Come Blow Your Horn: Richard Fleischer’s The Vikings Fights Its Way Back to the Screen in 35mm CinemaScope

Wednesday, July 17 @ 7:30pm at the Patio Theater, 6008 W. Irving Park Road
Directed by Richard Fleischer • 1958
Mightiest Of Men . . . Mightiest Of Spectacles . . . Mightiest Of Motion Pictures! The second and final collaboration between Kirk Douglas and director Richard Fleischer (Walt Disney’s sublime 20,000 Leagues Under the Sea was the first) stars one-eyed Douglas and his half-brother Tony Curtis as Vikings competing for the recently captured Janet Leigh, both reporting to their totally unhinged father Ernest Borgnine. Shot in color and CinemaScope in Norway by the great Jack Cardiff (The Red Shoes, The African Queen), The Vikings is a whirlwind spectacle built for the big screen in the same class as The Ten Commandments and Around the World in 80 Days (though much shorter). The interiors are even better, including a drunken feast in the great hall (complete with an axe-throwing competition) that prompted the New York Times to call the film “the best advertisement for beer-drinking since the breweries put wrestling on TV.” Orson Welles narrates. (JA)
116 min • Bavaria Film •  35mm from Park Circus
Preceded by: Selected Cartoon – 16mm – 7 min


The cinema of 1958 was not entirely brutish and sadistic. But we are following The Vikings with one pretty nasty companion.

17B_LineupMonday, July 22 @ 7:30pm at the Patio Theater, 6008 W. Irving Park Road
Directed by Don Siegel • 1958
Nominally a big-screen expansion of an undistinguished TV police procedural, The Lineup bristles with the genuine nastiness and unchecked sadism favored by screenwriter Stirling Silliphant and director Don Siegel. After its opening reel, The Lineup loses interest in the finer points of forensics and concentrates on the singularly sociopathic Dancer (Eli Wallach), a short-tempered hit man with no compunctions about threatening children or the disabled to reclaim a shipment of smuggled heroin. As a dumb working stiff who thrashes against a criminal hierarchy he can’t be bothered to understand, Wallach achieves a rare and uncomfortable intensity. Staging its mayhem on location at several now-vanished San Francisco landmarks, The Lineup’s irrational forward velocity finally and fittingly overflows the city itself: the climatic car chase takes place on an unfinished highway and it doesn’t disappoint.  (KW)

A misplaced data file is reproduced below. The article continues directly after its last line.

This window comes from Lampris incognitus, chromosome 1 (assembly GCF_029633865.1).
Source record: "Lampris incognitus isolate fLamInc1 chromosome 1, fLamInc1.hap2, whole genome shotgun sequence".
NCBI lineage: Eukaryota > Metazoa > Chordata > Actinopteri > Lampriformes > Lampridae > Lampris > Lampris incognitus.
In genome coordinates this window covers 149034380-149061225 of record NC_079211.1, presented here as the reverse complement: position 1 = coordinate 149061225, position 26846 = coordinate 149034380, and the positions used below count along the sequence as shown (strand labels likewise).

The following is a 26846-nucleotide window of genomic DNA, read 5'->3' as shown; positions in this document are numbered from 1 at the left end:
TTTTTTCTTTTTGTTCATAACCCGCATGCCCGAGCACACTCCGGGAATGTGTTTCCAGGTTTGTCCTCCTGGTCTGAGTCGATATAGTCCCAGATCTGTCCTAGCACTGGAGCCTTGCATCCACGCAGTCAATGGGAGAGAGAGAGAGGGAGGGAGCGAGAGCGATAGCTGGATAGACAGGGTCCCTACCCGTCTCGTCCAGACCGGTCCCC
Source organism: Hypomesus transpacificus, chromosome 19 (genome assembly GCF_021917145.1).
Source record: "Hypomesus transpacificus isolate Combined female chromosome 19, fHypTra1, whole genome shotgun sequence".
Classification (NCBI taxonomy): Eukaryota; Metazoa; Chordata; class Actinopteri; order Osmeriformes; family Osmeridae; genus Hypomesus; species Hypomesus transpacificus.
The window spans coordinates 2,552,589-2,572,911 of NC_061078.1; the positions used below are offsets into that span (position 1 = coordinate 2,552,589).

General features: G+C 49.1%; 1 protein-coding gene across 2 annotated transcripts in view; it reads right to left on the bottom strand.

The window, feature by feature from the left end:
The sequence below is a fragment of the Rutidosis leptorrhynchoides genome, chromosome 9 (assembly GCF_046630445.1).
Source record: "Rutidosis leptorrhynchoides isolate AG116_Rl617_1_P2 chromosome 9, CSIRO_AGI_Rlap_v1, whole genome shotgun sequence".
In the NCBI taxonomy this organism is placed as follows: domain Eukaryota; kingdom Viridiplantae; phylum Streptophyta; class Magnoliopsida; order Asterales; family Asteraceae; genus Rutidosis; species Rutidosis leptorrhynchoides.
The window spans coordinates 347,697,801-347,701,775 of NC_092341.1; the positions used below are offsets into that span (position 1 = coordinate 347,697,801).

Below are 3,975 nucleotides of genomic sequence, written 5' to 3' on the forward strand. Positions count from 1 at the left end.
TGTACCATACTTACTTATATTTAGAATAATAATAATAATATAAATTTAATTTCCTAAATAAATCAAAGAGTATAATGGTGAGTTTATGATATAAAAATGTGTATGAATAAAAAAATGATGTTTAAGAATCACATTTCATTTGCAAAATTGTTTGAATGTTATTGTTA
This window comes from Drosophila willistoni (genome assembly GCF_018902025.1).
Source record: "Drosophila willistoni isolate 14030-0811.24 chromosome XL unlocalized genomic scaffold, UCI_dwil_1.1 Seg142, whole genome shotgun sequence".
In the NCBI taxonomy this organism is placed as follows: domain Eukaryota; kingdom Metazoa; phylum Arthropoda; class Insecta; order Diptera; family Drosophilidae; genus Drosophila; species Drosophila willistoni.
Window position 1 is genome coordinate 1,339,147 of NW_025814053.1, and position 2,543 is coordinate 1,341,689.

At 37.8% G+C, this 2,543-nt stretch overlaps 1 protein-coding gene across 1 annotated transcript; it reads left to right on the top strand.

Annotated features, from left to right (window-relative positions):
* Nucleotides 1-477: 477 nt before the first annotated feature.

86 min • Columbia Pictures • 35mm from Sony Pictures Repertory
Preceded by: Joe Besser in “Caught on the Bounce” (Jules White, 1952) – 35mm – 16 min

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